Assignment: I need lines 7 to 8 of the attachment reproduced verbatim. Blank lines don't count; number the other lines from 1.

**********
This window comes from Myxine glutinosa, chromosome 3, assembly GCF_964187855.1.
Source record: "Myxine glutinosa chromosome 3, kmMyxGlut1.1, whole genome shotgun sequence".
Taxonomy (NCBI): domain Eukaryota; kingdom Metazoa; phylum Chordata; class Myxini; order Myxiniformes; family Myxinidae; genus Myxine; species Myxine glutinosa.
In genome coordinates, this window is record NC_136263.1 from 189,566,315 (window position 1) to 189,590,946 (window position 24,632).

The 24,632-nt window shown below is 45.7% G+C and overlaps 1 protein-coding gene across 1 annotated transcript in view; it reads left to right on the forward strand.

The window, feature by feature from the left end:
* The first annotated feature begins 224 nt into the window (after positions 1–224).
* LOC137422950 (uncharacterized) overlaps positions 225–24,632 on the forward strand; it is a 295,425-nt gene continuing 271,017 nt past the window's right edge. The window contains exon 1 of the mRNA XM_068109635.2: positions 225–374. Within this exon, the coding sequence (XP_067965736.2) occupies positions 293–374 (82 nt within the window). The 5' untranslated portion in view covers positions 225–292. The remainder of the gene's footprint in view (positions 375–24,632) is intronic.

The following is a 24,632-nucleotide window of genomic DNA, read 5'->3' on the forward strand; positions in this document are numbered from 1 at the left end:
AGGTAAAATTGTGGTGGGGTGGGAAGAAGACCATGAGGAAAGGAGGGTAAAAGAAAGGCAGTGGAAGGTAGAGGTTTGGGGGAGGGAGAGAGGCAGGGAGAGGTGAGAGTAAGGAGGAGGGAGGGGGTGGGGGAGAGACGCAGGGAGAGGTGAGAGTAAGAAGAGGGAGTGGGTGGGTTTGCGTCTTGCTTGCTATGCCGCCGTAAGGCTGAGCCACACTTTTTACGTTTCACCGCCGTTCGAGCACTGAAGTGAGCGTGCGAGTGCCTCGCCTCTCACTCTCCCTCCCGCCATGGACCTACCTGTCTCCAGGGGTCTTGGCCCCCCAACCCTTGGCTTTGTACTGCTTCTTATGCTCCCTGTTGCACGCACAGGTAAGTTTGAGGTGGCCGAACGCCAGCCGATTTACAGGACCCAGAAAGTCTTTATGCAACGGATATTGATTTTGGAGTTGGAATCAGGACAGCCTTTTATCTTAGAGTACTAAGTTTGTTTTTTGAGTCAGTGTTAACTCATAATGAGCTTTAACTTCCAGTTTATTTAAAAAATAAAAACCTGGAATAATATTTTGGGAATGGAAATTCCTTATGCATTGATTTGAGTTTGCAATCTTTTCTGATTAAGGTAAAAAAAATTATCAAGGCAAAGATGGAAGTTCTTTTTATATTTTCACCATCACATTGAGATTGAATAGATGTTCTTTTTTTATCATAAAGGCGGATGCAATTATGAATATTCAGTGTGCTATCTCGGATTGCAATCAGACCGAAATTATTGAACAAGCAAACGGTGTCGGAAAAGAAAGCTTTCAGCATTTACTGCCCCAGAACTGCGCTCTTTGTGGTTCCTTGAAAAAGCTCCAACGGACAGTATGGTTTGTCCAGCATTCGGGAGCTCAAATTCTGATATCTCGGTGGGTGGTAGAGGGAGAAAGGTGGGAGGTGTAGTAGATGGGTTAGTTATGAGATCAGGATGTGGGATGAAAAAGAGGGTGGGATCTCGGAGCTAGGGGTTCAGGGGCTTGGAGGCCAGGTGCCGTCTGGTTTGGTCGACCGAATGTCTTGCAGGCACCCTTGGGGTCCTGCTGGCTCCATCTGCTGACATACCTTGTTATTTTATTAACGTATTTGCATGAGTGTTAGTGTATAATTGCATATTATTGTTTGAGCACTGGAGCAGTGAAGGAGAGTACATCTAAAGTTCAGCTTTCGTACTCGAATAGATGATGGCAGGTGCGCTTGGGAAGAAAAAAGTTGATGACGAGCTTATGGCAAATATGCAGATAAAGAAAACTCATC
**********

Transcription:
* The first annotated feature begins 224 nt into the window (after positions 1–224).
* LOC137422950 (uncharacterized) overlaps positions 225–24,632 on the forward strand; it is a 295,425-nt gene continuing 271,017 nt past the window's right edge. The window contains exon 1 of the mRNA XM_068109635.2: positions 225–374. Within this exon, the coding sequence (XP_067965736.2) occupies positions 293–374 (82 nt within the window). The 5' untranslated portion in view covers positions 225–292. The remainder of the gene's footprint in view (positions 375–24,632) is intronic.